The Power Women of the Wire Harness Industry Jan/Feb 2019

The Power Women of the Wire Harness Industry

Jan/Feb 2019


Rebecca Schenk

Rebecca Schenk is a Power Woman at Allison Transmission, Inc. in Indianapolis, Indiana currently working in Product Engineering.  She has worked at Allison Transmission for about 20 years in various positions including Product/Project Engineering, Test Engineering, and Application Engineering. In Product Engineering, she spent most of her time in the Electronic Components Hardware Group where she worked with suppliers on designing, testing, and releasing products.  As an Application Engineer, she worked at the other end of the spectrum with the Original Equipment Manufacturers (OEMs) to design Allison Transmission products into their vehicles and applications. While in Test Engineering, she was responsible for transmission hardware testing.  She was also involved in the calibrations group during her application years and warranty and service activities during her early product engineering years.  Rebecca is definitely a woman who knows her transmission components from design through implementation and service.

Rebecca was not exposed to textbook engineering during her middle school classes as there were no STEM programs available.  Attending a private Catholic high school, she graduated 3rd in her class and enjoyed traditional math classes such as Algebra, Geometry, and Calculus.  The school had no STEM-specific programs in which she was able to participate.  However and while uneducated collegiately, Rebecca’s parents exposed her to many projects at a young age.  Her father, an automotive and marine mechanic, involved her and her brother in designing and building a go-kart.  She also was exposed to work on her grandfather’s farm and helped work on building houses, fixing cars, doing woodworking projects, and building concession booths, among other projects.  As a homemaker and administrative assistant, her mother also included Rebecca in activities like cross-stitching, cake decorating, painting, and gardening. While she may not have realized it at the time, she developed a strong understanding of how objects fit together and a keen mechanical aptitude.

Because of their mathematical interest and applied mechanical knowledge, both Rebecca and her brother chose to pursue mechanical engineering.  She attended the Rose-Hulman Institute of Technology (RHIT) in the first class that allowed female participation for full-time courses. Previously, RHIT was an all-male school though there were females in attendance some prior years for part-time studies.  In fact, one of Rebecca’s most interesting memories includes her first day of Freshmen studies when there was national media attention covering the first day for females (as full-time students).  During that year at RHIT, there was a 13-1 male to female ratio at the school.  She recalls having only 1-2 females in her classes.

When I asked her how she felt about being so outnumbered by the boys in her classes, she added that she actually felt welcomed and enjoyed the male attention.  She believes that the guys were happy to have females around campus.  She thinks that the professors were also glad to have the males cleaned-up for class now due to the female presence.  Because the school was previously all-male, there was more mention of the females at the school rather than the females in engineering.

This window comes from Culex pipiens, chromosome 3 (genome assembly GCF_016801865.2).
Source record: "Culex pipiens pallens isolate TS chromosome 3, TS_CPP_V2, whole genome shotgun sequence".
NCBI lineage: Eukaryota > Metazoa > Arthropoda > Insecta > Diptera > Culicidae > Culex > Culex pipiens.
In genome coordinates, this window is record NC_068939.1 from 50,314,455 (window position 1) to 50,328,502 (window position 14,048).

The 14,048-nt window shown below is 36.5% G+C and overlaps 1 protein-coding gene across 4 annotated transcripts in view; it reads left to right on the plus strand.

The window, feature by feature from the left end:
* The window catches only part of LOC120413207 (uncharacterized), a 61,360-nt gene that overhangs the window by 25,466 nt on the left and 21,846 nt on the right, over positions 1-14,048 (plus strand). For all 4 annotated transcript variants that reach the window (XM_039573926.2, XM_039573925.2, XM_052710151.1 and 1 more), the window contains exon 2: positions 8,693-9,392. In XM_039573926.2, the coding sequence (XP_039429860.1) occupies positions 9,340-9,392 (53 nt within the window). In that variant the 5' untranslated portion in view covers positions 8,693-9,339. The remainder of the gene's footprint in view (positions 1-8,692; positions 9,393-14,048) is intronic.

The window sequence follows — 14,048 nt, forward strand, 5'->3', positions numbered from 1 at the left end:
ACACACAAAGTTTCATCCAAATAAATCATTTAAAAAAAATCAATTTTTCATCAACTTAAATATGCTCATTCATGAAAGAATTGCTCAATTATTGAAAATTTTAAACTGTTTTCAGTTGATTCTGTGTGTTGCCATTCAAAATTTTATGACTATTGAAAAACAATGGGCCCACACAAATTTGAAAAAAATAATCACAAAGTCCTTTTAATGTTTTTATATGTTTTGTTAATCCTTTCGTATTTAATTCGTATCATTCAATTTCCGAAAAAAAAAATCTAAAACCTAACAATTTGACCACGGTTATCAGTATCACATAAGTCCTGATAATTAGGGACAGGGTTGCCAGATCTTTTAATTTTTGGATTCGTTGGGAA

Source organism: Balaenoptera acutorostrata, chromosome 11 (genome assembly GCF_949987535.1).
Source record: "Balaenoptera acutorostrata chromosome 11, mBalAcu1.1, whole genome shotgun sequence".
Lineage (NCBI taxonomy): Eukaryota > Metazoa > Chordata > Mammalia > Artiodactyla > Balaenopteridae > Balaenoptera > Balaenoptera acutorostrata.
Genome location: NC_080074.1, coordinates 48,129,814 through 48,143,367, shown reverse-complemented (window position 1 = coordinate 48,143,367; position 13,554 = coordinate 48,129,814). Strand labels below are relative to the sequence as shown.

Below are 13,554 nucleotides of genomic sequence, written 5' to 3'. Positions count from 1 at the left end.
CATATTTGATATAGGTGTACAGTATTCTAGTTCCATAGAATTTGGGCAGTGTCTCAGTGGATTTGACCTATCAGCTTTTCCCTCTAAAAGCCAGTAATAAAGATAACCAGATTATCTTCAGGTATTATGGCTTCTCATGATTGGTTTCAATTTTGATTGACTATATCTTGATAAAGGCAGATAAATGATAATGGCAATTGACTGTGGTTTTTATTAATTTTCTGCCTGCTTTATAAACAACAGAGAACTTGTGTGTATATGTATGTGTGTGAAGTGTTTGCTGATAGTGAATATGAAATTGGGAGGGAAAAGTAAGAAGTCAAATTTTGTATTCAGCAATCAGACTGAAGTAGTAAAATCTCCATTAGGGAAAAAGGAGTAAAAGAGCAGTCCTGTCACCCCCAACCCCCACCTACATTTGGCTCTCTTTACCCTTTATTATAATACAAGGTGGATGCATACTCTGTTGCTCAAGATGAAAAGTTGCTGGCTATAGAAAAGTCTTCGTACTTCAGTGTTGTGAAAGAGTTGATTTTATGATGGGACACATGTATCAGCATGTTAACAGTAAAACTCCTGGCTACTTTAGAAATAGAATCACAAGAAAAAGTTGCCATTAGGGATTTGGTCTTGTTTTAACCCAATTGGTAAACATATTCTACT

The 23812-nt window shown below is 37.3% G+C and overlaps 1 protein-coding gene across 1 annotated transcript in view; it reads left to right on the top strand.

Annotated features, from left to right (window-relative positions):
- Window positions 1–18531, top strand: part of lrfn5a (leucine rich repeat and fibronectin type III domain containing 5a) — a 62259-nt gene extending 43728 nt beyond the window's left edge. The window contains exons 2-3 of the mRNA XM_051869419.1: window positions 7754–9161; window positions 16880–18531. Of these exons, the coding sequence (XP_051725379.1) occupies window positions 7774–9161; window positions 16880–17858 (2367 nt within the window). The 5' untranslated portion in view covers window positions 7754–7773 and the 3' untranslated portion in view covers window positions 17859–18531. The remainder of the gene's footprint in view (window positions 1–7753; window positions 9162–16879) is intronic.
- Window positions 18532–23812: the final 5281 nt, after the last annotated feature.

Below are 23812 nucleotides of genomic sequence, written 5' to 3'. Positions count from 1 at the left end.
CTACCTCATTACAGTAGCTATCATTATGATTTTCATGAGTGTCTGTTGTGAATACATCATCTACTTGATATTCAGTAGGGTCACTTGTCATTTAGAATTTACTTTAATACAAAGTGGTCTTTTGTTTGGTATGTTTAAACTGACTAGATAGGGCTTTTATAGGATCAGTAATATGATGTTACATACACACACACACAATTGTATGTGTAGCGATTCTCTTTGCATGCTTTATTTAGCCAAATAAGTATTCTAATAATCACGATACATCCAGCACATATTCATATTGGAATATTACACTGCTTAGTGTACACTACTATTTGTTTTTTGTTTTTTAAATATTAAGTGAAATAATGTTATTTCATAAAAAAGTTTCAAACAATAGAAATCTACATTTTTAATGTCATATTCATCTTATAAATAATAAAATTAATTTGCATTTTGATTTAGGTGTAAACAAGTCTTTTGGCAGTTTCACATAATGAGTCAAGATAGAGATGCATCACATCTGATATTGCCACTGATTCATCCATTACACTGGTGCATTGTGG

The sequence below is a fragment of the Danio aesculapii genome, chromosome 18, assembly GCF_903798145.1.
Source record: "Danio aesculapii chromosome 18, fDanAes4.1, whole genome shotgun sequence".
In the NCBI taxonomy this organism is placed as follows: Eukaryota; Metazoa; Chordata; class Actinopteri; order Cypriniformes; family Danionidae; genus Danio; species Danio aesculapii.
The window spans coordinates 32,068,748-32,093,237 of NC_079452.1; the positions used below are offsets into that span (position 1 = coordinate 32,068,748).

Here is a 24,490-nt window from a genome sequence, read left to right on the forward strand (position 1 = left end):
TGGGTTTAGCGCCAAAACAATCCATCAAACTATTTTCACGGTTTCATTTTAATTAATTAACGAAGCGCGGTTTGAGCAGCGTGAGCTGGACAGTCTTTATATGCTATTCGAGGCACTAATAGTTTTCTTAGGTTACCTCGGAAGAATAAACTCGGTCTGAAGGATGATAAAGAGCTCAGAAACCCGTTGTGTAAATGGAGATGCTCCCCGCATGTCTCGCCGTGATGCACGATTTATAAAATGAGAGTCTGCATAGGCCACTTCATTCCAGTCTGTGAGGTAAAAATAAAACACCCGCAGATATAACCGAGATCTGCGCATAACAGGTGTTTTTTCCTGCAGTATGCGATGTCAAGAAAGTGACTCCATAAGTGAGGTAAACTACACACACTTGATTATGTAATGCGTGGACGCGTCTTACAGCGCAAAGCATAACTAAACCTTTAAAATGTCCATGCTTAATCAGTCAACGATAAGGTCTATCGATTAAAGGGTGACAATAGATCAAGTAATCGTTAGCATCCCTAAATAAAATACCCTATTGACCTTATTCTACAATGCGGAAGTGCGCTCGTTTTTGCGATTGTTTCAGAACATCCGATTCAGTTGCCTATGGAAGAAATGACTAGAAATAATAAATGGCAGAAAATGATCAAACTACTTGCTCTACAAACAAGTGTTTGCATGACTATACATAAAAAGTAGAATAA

In terms of obstacles during college, Rebecca mentioned that there was a lot of time spent creating female organizations on campus.  During her Freshmen year, she and some other girls joined the male tennis team because there was no female team.  Fortunately, the situation was rectified during her Sophomore year when a female tennis team was initiated.

In the workforce, Rebecca believes that there were and are many opportunities for advancement.  She admits that it is tough to gauge whether she received the same respect as her male counterparts.  Her personal work ethic required her to put forth extra effort to gain respect, though she may have also been criticized for that additional time spent in some areas.  She believes that one needs to realize her own accomplishments and be one’s own cheerleader to gain the respect of others.

She encourages other females to pursue engineering in college as it is a versatile degree.  She recommends that they take advanced math and science classes in middle and high school and also that they become involved in groups and activities that expose youth to engineering.  She also advises that students really learn the material as they will build on all of the basic concepts during their lifetime rather than just learning enough to pass the tests.

In the past, Rebecca acted as a mentor for summer interns at Allison Transmission.  She also led workshops at a career conference entitled ‘Curiosity, Confidence, Challenge!’ at a local school to promote math, science, and technology for 6th, 7th, & 8th grade females.  She has also participated in the Women & Hi Tech organization which is focused on promoting equal inclusion in STEM professions by providing a support system and networking opportunities for female professionals and girls seeking out STEM careers.

Thank you, Rebecca, for sharing your story and Allison Transmission, Inc., for your support of females in engineering.